• Summary
  • Contents
  • Subject index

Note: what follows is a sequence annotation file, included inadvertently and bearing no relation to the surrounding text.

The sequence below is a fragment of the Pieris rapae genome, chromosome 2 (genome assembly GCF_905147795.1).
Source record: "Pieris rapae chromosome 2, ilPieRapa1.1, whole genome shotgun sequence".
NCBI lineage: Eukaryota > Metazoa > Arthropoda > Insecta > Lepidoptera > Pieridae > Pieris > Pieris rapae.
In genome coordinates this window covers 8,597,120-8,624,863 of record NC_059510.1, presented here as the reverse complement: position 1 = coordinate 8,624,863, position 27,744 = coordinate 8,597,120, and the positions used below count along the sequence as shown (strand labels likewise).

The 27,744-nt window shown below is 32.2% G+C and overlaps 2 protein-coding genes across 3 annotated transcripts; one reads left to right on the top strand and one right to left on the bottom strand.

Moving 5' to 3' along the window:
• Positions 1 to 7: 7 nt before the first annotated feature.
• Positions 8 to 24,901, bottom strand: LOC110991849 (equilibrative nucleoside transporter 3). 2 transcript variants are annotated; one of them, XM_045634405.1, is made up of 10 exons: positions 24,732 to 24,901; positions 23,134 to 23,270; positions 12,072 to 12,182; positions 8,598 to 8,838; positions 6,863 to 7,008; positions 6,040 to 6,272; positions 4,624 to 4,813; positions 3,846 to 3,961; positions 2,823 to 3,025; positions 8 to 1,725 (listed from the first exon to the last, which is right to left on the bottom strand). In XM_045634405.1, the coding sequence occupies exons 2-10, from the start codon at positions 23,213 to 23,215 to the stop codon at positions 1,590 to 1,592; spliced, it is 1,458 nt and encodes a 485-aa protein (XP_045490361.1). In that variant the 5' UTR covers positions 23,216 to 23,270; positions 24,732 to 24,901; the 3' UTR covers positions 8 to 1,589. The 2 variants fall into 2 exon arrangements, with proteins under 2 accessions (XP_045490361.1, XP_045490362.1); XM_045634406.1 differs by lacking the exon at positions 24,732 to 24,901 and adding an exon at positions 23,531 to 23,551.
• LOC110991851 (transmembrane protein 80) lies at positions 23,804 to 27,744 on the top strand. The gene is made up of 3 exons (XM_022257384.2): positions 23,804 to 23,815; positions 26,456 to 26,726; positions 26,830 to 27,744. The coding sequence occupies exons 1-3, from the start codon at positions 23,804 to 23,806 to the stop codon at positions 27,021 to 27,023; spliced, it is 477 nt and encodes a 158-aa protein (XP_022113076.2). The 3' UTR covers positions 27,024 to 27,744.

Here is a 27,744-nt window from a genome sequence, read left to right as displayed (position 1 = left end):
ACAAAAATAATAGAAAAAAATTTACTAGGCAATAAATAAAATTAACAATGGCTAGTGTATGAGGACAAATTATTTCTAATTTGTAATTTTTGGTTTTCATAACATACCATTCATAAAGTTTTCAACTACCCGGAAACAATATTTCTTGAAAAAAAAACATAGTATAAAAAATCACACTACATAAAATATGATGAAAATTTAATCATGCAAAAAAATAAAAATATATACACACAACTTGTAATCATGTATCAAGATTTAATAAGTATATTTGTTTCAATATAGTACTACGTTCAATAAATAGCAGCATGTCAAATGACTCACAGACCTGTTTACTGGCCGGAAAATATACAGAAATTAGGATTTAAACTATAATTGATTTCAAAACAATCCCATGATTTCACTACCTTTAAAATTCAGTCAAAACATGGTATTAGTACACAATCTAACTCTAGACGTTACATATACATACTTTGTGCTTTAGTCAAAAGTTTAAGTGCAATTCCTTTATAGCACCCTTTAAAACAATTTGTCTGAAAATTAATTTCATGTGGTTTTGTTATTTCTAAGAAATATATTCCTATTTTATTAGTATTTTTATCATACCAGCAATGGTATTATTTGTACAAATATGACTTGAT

Contemporary thinking about management is still frequently presented as a set of universal, eternal verities. In this fascinating book Roy Jacques presents a discursive history of industrial work relationships in the United States which powerfully demonstrates that they are not. A central concern is to show that current `common-sense' in management forms an historically and culturally specific way of thinking about work and society which is often inappropriate for `managing for the twenty-first century'. The author is equally interested in revealing the cultural basis for American management ideas, currently exported round the world as an objective science, disconnected from its cultural and historical roots.

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